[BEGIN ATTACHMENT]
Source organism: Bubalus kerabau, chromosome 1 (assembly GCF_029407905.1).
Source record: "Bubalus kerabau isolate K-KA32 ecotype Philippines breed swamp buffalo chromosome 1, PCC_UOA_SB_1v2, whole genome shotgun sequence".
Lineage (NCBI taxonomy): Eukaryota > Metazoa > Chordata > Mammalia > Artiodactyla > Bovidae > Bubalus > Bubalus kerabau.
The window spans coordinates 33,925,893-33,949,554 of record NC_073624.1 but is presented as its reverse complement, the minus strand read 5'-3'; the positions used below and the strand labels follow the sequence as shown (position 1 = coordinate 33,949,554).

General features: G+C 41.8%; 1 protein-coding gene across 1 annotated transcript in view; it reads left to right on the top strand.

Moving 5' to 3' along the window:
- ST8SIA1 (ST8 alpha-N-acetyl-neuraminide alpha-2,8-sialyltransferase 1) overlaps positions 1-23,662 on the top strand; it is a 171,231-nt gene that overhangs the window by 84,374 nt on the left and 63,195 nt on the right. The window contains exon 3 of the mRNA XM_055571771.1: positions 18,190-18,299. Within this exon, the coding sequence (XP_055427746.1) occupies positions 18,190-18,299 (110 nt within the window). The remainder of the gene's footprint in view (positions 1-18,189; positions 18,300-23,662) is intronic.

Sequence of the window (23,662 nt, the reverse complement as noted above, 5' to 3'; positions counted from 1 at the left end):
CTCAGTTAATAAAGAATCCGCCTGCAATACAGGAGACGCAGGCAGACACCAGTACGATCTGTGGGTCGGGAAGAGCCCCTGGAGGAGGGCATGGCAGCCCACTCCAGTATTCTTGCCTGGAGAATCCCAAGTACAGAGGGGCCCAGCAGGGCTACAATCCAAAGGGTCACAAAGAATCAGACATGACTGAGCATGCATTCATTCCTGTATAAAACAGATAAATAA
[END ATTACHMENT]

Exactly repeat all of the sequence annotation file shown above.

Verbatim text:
Source organism: Bubalus kerabau, chromosome 1 (assembly GCF_029407905.1).
Source record: "Bubalus kerabau isolate K-KA32 ecotype Philippines breed swamp buffalo chromosome 1, PCC_UOA_SB_1v2, whole genome shotgun sequence".
Lineage (NCBI taxonomy): Eukaryota > Metazoa > Chordata > Mammalia > Artiodactyla > Bovidae > Bubalus > Bubalus kerabau.
The window spans coordinates 33,925,893-33,949,554 of record NC_073624.1 but is presented as its reverse complement, the minus strand read 5'-3'; the positions used below and the strand labels follow the sequence as shown (position 1 = coordinate 33,949,554).

General features: G+C 41.8%; 1 protein-coding gene across 1 annotated transcript in view; it reads left to right on the top strand.

Moving 5' to 3' along the window:
- ST8SIA1 (ST8 alpha-N-acetyl-neuraminide alpha-2,8-sialyltransferase 1) overlaps positions 1-23,662 on the top strand; it is a 171,231-nt gene that overhangs the window by 84,374 nt on the left and 63,195 nt on the right. The window contains exon 3 of the mRNA XM_055571771.1: positions 18,190-18,299. Within this exon, the coding sequence (XP_055427746.1) occupies positions 18,190-18,299 (110 nt within the window). The remainder of the gene's footprint in view (positions 1-18,189; positions 18,300-23,662) is intronic.

Sequence of the window (23,662 nt, the reverse complement as noted above, 5' to 3'; positions counted from 1 at the left end):
CTCAGTTAATAAAGAATCCGCCTGCAATACAGGAGACGCAGGCAGACACCAGTACGATCTGTGGGTCGGGAAGAGCCCCTGGAGGAGGGCATGGCAGCCCACTCCAGTATTCTTGCCTGGAGAATCCCAAGTACAGAGGGGCCCAGCAGGGCTACAATCCAAAGGGTCACAAAGAATCAGACATGACTGAGCATGCATTCATTCCTGTATAAAACAGATAAATAA